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Coronavirus Update: Small Berkeley Butcher Shop Thrives Amid COVID-19 Pandemic

BERKELEY (KPIX) -- COVID-19 has forced many large meat-packing plants across the country to shut down after coronavirus outbreaks among workers, leading to fewer products at grocery stores. Some large retailers even implementing a limit on how many meat products you can buy.

But at the Local Butcher Shop in Berkeley, the owners says it been like Christmas for the last month. The shop has been so busy, they had to hire more staff to keep up with the demand.

Even before the store opened, a socially distanced line extended out to the sidewalk.

"I got here as they opened and I had to wait almost 40 minutes to get in," said customer Stephen Davis.

And there are no meat shortages at the Local Butcher Shop. Owner Aaron Rocchino says it's mainly because he works with smaller local suppliers and those suppliers still have meat to sell.

"We've also been able to help support our farmers in a different way in terms of being able to take the extra meat that they normally would send to restaurants. They don't have those accounts right now," said Rocchino.

Not only is there a wait to get into the store, the Local Butcher Shop now has a booming online business as well. Before the pandemic, they would ship out a couple orders a month. Now, they're handling roughly 50 orders through a delivery service.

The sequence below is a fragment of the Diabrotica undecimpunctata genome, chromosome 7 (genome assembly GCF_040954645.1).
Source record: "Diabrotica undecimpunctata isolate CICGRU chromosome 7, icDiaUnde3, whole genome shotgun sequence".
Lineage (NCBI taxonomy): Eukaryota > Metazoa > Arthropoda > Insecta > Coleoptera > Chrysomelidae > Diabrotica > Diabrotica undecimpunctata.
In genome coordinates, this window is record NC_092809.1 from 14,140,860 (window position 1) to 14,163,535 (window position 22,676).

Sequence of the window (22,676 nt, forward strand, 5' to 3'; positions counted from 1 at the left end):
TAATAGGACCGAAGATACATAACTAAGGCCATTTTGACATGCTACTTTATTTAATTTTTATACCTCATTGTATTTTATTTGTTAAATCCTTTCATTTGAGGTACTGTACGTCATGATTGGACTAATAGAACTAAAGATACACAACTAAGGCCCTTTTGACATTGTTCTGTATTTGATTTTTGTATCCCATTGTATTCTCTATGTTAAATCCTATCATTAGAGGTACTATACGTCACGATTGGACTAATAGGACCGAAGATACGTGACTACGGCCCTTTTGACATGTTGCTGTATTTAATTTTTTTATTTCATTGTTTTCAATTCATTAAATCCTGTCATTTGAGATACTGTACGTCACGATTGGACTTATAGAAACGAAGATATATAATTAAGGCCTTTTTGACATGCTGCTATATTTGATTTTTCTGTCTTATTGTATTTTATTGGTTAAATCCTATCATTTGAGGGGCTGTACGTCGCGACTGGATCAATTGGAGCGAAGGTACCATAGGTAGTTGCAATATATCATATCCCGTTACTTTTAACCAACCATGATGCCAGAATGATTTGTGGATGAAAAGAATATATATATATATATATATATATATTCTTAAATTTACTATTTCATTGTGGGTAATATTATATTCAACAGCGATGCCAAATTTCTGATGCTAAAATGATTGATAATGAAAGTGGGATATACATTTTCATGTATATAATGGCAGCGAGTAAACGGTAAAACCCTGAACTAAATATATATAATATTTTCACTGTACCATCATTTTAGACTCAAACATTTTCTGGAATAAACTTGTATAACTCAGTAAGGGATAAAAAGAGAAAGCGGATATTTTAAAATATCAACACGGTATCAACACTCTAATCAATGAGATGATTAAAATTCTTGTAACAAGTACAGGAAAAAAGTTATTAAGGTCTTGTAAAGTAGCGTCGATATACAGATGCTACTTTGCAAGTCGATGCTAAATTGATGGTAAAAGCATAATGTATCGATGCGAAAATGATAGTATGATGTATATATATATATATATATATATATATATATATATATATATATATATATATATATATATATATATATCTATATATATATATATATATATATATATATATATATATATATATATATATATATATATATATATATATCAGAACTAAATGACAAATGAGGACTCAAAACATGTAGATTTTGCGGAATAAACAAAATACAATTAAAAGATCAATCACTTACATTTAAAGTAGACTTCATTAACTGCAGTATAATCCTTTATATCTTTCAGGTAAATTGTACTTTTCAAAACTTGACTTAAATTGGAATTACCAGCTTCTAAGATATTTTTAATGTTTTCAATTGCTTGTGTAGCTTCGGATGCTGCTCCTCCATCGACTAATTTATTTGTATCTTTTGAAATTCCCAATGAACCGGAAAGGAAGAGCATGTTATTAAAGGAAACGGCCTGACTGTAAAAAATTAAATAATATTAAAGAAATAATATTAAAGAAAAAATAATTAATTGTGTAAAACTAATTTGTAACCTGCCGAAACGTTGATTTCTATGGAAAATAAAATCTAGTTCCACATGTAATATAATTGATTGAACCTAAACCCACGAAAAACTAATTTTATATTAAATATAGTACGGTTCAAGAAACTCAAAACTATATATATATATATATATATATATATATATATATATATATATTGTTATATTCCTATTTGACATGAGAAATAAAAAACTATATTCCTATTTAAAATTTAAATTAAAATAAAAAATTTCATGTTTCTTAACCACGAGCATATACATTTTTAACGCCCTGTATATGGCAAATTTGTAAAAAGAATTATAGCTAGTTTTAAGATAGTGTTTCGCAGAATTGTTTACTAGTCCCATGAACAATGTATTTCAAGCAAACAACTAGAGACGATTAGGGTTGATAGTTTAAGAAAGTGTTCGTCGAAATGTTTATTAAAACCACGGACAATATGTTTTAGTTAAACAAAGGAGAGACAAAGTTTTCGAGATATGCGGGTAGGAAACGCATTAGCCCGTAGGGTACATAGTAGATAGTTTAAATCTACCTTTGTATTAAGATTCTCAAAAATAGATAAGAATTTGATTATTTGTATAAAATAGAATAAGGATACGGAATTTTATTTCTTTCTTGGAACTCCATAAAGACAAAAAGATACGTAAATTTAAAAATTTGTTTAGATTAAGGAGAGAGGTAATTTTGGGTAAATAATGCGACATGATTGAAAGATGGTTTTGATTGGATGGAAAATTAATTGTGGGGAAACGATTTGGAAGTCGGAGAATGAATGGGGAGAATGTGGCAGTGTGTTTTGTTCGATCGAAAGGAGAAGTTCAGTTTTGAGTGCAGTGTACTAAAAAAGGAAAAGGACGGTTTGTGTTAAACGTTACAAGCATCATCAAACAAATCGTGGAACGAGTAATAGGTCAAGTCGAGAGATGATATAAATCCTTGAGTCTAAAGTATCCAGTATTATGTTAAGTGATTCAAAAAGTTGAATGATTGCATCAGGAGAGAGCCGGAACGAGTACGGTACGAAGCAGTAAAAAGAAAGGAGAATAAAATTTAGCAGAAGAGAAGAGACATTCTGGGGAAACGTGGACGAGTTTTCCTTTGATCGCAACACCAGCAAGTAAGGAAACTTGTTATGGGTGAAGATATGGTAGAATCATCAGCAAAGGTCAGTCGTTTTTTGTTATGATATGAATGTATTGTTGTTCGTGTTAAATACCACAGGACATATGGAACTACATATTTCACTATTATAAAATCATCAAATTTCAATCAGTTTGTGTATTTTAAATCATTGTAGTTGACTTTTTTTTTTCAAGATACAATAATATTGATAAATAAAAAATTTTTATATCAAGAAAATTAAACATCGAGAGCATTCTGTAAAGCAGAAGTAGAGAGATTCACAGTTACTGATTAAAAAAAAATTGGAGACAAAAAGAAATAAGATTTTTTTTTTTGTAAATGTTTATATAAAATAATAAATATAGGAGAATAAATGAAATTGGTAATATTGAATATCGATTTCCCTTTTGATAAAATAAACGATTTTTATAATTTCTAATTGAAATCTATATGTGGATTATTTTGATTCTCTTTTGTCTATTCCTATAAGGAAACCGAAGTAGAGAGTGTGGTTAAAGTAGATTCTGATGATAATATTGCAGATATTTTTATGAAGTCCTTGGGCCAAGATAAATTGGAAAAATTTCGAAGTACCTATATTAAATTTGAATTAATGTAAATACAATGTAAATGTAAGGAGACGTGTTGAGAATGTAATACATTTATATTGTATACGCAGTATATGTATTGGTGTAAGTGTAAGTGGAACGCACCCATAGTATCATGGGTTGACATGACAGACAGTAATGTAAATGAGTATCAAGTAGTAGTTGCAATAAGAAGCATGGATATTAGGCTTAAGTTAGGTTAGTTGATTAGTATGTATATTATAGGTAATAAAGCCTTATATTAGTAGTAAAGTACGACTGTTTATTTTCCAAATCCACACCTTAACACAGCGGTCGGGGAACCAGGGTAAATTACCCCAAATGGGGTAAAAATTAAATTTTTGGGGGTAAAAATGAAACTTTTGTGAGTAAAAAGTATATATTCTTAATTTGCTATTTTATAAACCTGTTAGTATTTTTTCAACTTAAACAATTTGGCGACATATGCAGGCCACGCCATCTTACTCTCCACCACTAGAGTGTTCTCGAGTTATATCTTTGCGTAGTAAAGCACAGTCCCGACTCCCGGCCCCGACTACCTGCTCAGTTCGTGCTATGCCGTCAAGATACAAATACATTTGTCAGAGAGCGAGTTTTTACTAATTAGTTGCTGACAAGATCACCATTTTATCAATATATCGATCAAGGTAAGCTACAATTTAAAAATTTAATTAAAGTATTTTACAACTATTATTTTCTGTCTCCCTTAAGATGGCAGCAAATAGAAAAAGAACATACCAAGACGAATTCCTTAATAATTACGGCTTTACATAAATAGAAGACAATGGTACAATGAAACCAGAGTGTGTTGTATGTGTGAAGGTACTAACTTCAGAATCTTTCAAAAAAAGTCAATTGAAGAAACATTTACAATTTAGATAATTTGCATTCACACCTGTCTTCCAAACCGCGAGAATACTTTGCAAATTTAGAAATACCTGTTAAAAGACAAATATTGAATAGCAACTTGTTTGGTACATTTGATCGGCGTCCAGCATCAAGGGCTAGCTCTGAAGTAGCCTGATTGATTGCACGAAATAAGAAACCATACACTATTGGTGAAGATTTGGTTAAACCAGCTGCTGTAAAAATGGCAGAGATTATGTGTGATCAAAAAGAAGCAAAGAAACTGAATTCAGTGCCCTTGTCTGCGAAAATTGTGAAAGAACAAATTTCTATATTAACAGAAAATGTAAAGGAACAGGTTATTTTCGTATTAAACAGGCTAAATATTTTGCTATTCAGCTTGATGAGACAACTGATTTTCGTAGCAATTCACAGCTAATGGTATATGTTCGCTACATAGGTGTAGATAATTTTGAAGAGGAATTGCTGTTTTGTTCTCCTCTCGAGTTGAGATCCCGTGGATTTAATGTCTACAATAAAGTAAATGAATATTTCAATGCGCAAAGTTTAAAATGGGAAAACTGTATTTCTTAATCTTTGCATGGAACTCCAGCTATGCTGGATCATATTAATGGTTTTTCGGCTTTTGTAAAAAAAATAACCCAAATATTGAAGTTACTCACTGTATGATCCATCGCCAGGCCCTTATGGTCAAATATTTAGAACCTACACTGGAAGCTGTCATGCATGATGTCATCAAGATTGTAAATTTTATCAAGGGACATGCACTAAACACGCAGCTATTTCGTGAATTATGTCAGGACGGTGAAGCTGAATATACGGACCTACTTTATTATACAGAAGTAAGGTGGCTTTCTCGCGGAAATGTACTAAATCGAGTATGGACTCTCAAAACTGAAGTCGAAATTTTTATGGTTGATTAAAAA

"It's just really nice to feel like we are supporting the neighborhood and the community," said Rocchino.

He is thankful to be one of the lucky ones with so many businesses struggling to stay open amid the coronavirus pandemic. In his case, working with local farms and being a smaller mom and pop shop have been keys to his customers coming back.

Rick Unruh, a customer says, "It kind of reminds me of back when I was a kid and we had these kind of things."

Stephen Davis adds, "It's worth paying the extra bit of money to help these guys and the product you get is awesome."

Aaron Rocchino says he doesn't expect to see any meat shortages, even in the future. He says local farms have enough supply to meet the demand.

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